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18 CHAPTER Economic Inequality.

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Presentation on theme: "18 CHAPTER Economic Inequality."— Presentation transcript:

1 18 CHAPTER Economic Inequality

2 After studying this chapter you will be able to
Describe the inequality in income and wealth in the United States and the trends in inequality Explain the features of the labor market that contribute to economic inequality Describe the scale of income redistribution by government

3 Rags and Riches Homelessness and abject poverty exists alongside extreme wealth. What determines the distribution of economic well-being? How much redistribution does government do to limit extreme poverty?

4 Measuring Economic Inequality
The census bureau defines a household’s income as money income, which equals market income plus cash payments to households by the government. Market income equals wages, interest, rent, and profit earned by the household in factor markets, before paying income taxes.

5 Measuring Economic Inequality
Quintile Income range Number in Class Percentage in Class Lowest Less than $19,000 Second $19,001 to $36,000 Third $36,001 to $57,000 Fourth $57,001 to $92,000 Fifth Greater than $92,000 Total 100

6 Measuring Economic Inequality
The Distribution of Income Figure 18.1 shows the distribution of income across the 113 million households in the United States in 2005.

7 Measuring Economic Inequality
The mode income is the most common income and was about $13,000. The median income is the level of income that separates the population into two groups of equal size and was $46,326. The mean income is the average income and was $63,344.

8 Measuring Economic Inequality
A distribution in which the mean exceeds the median and the median exceeds the mode is positively skewed, which means it has a long tail of high values. The distribution of income in the United States is positively skewed.

9 Measuring Economic Inequality
Figure 18.2 shows the distribution of income shares for the United States in 2005.

10 Measuring Economic Inequality
The poorest 20% of households received only 3.4% of the total income. The middle 20% received 14.6% of total income. The richest 20% received 50.4% of total income.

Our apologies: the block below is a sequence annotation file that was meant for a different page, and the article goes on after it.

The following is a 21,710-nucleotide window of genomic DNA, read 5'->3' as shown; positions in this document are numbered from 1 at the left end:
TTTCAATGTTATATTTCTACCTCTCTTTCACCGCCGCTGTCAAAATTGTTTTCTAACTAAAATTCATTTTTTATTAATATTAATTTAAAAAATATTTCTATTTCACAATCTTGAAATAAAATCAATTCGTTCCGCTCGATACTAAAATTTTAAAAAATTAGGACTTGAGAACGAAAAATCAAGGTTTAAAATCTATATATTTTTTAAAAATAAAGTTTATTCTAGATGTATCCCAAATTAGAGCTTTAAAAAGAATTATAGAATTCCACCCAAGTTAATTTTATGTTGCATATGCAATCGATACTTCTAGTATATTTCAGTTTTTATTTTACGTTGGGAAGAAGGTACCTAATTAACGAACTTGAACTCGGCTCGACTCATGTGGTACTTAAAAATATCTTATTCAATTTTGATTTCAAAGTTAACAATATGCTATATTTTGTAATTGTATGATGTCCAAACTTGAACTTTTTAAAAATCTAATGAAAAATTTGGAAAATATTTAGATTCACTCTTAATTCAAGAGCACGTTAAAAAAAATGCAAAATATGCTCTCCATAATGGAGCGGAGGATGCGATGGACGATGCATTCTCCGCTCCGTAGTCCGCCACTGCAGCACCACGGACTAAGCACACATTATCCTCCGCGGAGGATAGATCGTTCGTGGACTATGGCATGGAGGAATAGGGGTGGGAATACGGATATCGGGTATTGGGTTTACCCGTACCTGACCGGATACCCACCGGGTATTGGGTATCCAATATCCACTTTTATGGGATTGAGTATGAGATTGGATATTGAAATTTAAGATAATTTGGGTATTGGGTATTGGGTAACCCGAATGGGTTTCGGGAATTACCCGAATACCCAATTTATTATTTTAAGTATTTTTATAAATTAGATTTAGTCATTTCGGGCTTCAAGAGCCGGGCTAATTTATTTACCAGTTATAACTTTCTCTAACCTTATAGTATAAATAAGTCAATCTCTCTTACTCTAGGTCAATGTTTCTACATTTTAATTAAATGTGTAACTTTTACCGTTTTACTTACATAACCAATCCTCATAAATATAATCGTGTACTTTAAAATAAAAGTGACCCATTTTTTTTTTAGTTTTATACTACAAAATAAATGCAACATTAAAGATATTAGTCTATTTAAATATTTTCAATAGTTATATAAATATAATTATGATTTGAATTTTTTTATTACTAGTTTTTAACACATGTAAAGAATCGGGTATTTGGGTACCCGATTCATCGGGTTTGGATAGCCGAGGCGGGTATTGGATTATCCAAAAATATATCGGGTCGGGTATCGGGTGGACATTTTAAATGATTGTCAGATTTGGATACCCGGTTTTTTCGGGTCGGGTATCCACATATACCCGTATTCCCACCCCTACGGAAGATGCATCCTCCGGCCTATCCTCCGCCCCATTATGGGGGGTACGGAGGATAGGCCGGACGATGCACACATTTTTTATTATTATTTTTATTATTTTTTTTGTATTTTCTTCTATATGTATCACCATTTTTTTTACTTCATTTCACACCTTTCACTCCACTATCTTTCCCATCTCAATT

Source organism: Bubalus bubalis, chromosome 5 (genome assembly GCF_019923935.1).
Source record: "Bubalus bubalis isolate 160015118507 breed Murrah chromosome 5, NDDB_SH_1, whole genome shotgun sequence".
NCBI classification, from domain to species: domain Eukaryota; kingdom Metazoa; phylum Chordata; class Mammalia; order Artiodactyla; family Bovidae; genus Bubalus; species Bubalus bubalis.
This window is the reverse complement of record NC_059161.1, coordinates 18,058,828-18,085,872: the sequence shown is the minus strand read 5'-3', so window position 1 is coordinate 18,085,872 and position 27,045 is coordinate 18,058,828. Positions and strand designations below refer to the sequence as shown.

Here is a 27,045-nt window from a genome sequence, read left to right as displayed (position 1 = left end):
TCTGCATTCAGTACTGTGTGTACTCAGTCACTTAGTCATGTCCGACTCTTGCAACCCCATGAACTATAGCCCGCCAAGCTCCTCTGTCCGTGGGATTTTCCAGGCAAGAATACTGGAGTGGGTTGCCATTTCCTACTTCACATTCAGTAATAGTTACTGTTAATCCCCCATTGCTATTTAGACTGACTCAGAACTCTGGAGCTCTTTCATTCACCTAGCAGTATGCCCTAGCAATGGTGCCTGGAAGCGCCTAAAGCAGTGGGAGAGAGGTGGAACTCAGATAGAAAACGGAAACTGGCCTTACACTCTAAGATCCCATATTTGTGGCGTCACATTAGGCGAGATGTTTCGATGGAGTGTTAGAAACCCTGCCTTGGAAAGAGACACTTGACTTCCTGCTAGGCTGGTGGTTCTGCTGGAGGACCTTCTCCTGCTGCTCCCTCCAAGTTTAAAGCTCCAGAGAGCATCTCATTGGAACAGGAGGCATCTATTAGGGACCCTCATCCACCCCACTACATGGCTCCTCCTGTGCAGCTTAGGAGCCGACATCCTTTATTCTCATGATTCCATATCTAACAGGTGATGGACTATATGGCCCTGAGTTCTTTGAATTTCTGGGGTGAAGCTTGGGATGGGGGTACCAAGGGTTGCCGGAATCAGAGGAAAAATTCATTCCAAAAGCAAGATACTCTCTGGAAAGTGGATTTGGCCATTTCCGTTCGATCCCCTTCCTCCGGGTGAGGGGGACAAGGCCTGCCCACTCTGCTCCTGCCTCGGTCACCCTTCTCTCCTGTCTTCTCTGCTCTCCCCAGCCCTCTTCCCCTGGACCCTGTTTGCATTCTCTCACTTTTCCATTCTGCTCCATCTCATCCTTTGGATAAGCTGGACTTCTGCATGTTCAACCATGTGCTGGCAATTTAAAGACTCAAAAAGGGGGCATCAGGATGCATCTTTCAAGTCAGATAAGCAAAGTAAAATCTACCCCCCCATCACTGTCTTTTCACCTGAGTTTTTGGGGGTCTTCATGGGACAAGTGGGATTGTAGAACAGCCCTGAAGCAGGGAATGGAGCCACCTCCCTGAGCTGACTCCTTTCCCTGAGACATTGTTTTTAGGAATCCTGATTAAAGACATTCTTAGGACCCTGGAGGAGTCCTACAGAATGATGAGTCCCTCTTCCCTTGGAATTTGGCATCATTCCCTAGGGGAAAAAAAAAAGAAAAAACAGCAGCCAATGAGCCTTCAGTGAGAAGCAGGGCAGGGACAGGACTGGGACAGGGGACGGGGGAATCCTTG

11 Measuring Economic Inequality
Income Lorenz Curve The income Lorenz curve graphs the cumulative percentage of income earned against the cumulative percentage of households. Figure 18.3 shows the income Lorenz curve for the income shares in Figure 18.2.

12 Measuring Economic Inequality
The y-axis of a Lorenz curve is the cumulative percentage of total income. The x-axis is the cumulative percentage of households.

13 Measuring Economic Inequality
If everyone has the same income, the income Lorenz curve is a 45 degree line from the lower left corner to the upper right corner. This line is called the line of equality. The Lorenz curve shows the cumulative distribution of income.

14 Measuring Economic Inequality
Distribution of Wealth A household’s wealth is the value of all the things that it owns at a point in time. The distribution of wealth is another way of examining the degree of economic inequality.

15 Measuring Economic Inequality
A wealth Lorenz curve measures the distribution of wealth in the same way an income Lorenz curve measures the distribution of income. The distribution of wealth is even more unequally distributed than income.

16 Measuring Economic Inequality
Wealth Versus Income Wealth is a stock of assets and income is a flow of earnings that result from a given stock of wealth. The reason that wealth is more unequally distributed than income is that wealth does not measure the quantity of human capital—only income reflects the quantity of human capital. Because wealth does not reflect potential for income from human capital, income is a more accurate measure of economic inequality.

17 Measuring Economic Inequality
Annual or Lifetime Income and Wealth? A household’s income and wealth change over time. A household headed by a young person starts out with moderate income and accumulates wealth for retirement years. A middle-age headed household is in its highest earning years and enjoys the highest level of wealth. A households headed by an older, retired person has lower earning and is consuming, rather than accumulating, its wealth.

18 Measuring Economic Inequality
Trends in Inequality To measure inequality as an index number, we use the Gini ratio, which equals the ratio of blue area to the red area in the two figures below.

19 Measuring Economic Inequality
With perfect equality, the Lorenz curve is the line of equality and the Gini ratio is zero.

20 Measuring Economic Inequality
With the most extreme inequality—one person has all the income—the Lorenz curve runs along the axes and the Gini ratio is one.

21 Measuring Economic Inequality
The closer the Gini ratio is to one, the more unequal is the distribution of income. In 2005, the U.S. Gini ratio was 0.47.

22 Measuring Economic Inequality
Figure 18.5 shows the U.S. Gini ratio from 1970 to 2005. The Gini ratio shows that the distribution of income in the United States has become more unequal. Despite the change in the definition in 1992, the trend is still visible.